Churchill Dene Treasure – Caroline Bjorklund

Caroline Bjorklund

Caroline speaks about the Dene culture in the region. Kim Clune photo.

Natural Habitat Adventures client/traveler Kim Clune captured this wonderful perspective of Dene Elder Caroline Bjorklund last fall in Churchill.

One night, after scouting polar bears on the tundra, our group huddled around a table filled with items from native cultural history. Caroline Bjorklund opened her talk with a profound statement slid in-between some caribou facts.
“I finally started learning who I am. It’s hard. Especially when you’ve lost your language, your culture and your elders.”
Caroline’s story was like listening to two intertwined narratives, one a hunting documentary and the other a memoir of personal trauma. Both were woven into a found poetry that took some reflection to decipher.
Caroline and her two young brothers were ripped from their parents at a tender age. Terrified and screaming, she was forced into a helicopter and then a school where she was separated from her brothers and punished for speaking her own language. She never saw her family and was never taught the Dene (said Den-neh) culture, Dene being the tribe from which she came.
I had read about such things before, but here was a survivor, clearly marred by such horrific events, telling me her personal account.
Caroline’s parents, like many Dene, were likely moved to uninhabitable land after being told to abandon their means for survival, including canoes, tools, dogs and sleds. Many native tribes were told that these items would be later returned. They never were.
“Then alcohol was introduced and the people forgot who they were,” she said.
After burying so much of her own painful disconnect in alcohol for years, Caroline embraced sobriety and finally began to heal her heart and recapture her identity by learning tribal ways.
She told us about the Caribou once used by her family for food, clothing, sinewy fishing nets, and how no portion of the animal was wasted. She even learned to make a child’s game from boiling a caribou foot and stringing together the knuckles.These acts are not second nature and the ingredients not readily available, as they were for her parents. It took investigative work to unearth a way of Dene life that has been intentionally stripped from her and decimated.
Caroline’s mother and sister persuaded her to learn traditional beading, which she resisted taking up until recently. You’d never know it. To see her first work on a pair of mitts shows the attention she pays to detail and the care with which she makes each stitch. It’s as if she’s making up for lost time with precise intent.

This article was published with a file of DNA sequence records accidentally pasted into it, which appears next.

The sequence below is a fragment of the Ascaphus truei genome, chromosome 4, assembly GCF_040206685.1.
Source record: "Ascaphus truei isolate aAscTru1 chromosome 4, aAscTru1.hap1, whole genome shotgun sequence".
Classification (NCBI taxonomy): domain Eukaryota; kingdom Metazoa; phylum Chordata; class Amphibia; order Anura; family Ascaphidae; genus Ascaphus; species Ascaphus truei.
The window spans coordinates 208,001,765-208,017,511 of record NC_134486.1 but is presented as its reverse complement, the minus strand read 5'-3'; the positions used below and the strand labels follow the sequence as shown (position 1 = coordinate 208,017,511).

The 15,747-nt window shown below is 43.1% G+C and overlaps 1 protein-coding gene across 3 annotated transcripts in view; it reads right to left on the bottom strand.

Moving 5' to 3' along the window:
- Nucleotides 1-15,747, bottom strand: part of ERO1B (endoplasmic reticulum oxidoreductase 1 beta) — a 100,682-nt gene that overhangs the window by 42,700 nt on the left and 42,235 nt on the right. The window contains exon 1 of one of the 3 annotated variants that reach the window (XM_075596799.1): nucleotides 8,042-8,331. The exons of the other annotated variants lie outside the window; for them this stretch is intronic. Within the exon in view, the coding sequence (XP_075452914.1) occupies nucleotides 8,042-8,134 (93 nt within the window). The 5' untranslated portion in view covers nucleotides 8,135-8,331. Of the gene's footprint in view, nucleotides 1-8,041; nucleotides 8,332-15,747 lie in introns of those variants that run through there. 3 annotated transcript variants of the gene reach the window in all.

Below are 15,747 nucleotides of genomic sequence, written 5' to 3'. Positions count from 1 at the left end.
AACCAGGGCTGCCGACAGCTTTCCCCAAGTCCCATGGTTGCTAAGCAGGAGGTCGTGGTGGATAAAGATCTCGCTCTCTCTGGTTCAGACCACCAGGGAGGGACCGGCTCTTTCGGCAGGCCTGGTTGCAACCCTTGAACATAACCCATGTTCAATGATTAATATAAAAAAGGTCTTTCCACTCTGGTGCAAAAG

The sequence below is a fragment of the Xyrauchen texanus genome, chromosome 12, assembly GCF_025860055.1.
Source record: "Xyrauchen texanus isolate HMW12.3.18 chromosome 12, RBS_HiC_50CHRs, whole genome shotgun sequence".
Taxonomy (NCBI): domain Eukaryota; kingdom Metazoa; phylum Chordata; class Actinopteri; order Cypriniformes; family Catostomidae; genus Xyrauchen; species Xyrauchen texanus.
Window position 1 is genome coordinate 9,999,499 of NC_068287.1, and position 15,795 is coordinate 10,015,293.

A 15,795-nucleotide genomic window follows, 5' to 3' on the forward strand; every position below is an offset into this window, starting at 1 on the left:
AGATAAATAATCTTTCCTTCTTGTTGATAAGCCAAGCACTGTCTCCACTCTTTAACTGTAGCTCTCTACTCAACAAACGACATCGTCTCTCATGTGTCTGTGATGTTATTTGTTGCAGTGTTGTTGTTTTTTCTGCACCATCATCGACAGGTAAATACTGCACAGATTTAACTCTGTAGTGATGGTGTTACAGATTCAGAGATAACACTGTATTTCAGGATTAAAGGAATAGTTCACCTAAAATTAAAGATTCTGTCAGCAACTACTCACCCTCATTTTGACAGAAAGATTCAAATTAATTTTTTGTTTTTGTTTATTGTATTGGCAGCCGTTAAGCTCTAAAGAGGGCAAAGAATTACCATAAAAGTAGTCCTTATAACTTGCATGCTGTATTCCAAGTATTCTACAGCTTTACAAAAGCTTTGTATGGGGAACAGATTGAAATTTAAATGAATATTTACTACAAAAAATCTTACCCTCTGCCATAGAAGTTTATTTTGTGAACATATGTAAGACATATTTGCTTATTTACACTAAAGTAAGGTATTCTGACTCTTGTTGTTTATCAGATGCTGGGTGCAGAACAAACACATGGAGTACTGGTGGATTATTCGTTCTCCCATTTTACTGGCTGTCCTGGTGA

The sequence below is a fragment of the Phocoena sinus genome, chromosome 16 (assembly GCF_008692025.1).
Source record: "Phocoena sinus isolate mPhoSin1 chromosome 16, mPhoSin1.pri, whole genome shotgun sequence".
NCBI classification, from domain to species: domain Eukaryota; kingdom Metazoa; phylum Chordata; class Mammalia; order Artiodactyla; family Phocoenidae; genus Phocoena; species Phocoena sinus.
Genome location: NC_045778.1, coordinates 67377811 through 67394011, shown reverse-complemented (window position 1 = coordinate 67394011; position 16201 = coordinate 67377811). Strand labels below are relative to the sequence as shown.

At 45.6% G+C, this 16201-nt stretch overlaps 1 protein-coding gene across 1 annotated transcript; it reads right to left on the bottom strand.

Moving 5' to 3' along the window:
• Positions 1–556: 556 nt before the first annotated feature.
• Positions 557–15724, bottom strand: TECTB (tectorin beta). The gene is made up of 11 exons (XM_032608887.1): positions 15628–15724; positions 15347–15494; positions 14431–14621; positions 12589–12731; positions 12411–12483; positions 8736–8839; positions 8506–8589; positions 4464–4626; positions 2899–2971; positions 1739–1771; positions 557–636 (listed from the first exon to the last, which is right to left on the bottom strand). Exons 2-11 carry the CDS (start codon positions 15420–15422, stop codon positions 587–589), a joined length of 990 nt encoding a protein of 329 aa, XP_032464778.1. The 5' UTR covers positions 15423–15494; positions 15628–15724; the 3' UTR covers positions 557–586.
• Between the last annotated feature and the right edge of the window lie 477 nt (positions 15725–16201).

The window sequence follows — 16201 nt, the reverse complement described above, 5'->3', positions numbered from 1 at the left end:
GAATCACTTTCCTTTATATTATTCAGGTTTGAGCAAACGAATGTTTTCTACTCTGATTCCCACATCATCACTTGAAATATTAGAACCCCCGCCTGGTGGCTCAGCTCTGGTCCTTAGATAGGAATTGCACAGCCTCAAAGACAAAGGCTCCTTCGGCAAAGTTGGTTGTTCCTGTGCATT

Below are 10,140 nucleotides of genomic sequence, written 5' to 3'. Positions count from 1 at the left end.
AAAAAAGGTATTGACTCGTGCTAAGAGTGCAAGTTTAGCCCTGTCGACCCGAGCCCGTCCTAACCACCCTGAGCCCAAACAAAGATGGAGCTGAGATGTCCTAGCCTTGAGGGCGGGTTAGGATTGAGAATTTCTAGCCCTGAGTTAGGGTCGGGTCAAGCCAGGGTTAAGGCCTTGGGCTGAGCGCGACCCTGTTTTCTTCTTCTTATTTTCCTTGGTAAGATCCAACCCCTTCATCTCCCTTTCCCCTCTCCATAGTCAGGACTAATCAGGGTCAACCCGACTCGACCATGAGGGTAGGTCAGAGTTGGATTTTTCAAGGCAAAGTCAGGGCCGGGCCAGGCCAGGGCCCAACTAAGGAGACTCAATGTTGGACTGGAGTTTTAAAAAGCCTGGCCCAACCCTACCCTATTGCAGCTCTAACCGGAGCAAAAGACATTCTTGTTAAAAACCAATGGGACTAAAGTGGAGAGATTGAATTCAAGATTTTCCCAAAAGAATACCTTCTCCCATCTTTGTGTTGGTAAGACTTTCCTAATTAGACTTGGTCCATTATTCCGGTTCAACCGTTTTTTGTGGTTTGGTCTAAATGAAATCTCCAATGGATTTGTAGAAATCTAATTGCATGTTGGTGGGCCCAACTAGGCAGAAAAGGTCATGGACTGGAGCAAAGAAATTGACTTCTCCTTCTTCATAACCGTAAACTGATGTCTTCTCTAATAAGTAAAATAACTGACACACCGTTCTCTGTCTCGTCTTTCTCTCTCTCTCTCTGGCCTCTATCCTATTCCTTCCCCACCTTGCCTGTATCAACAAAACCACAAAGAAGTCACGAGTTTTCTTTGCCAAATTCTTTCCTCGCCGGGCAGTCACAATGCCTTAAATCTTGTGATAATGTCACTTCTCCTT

Beadwork and leatherwork of Caroline’s coveted mitts. Kim Clune photo.

She has also learned about tribal medicine, spruce tree gum for disinfection and dwarf Labrador tea for flu-like symptoms. Her brother tricked her into drinking it once. It tasted terrible. The expression on her face as she told the story led to a genuine chuckle at this prank. Sibling shenanigans must be cherished after so much disconnect. But who am I to guess? I can’t even comprehend how lonely her life must have been.
One on one, after her talk, I asked Caroline when she was reunited with her brother, the one who convinced her to drink the tea.
She and her young brother were never reunited. Nor was she with her biological mother. She speaks of other tribe members as sister and brother. Elders are mother and granny. She calls them all teachers and family and cherishes each one, but none are the people she was born to.
Caroline Bjorklund

Nat Hab guide Kurt Johnson and Caroline presiding over another amazing Dene cultural talk.Kim Clune photo.

What Caroline made so evident to me, somebody who knows only the textbook history is that this history is still very much alive and the story continues. Caroline is my sister, my mother, my granny, showing me that we can and must do better as human beings.
Sharing her most precious vulnerability, Caroline’s story is riddled with tangents. Speaking of these torments, again and again, causes her pain. Some talks are quite emotional, others more detached due to the fatigue of reliving her history. Regardless of the personal cost, she continues to educate on the very personal impact of inhumane policy and practice so that such atrocities never happen again.
Caroline is a true hero, spinning her suffering into harsh but necessary education. THIS is what I celebrate this Thanksgiving, as our own Native Americans continue to fight for their land and rights. Standing Rock was a battle zone this time last year. When will we ever learn?

Churchill Aurora Borealis Photo

Northern lights in th Arctic

Northern lights in an Arctic landscape. CBC North photo.

This open landscape vista of northern lights and a lone snowmobiler exudes the vastness of the barren north. Tantalizing northern lights can portray even the most inauspicious scene as incredibly wondrous and mystical. Aurora borealis in Churchill and the surrounding Arctic have been off the charts lately and we continue to discover the most beautiful images from all across the region. Enjoy!

Churchill Weekly Photo – Caroline

Caroline Bjorklund

Caroline Bjorklund (far right) and her sister Nancy with a couple of old Nat Hab guys. Brendan O’Neill photo.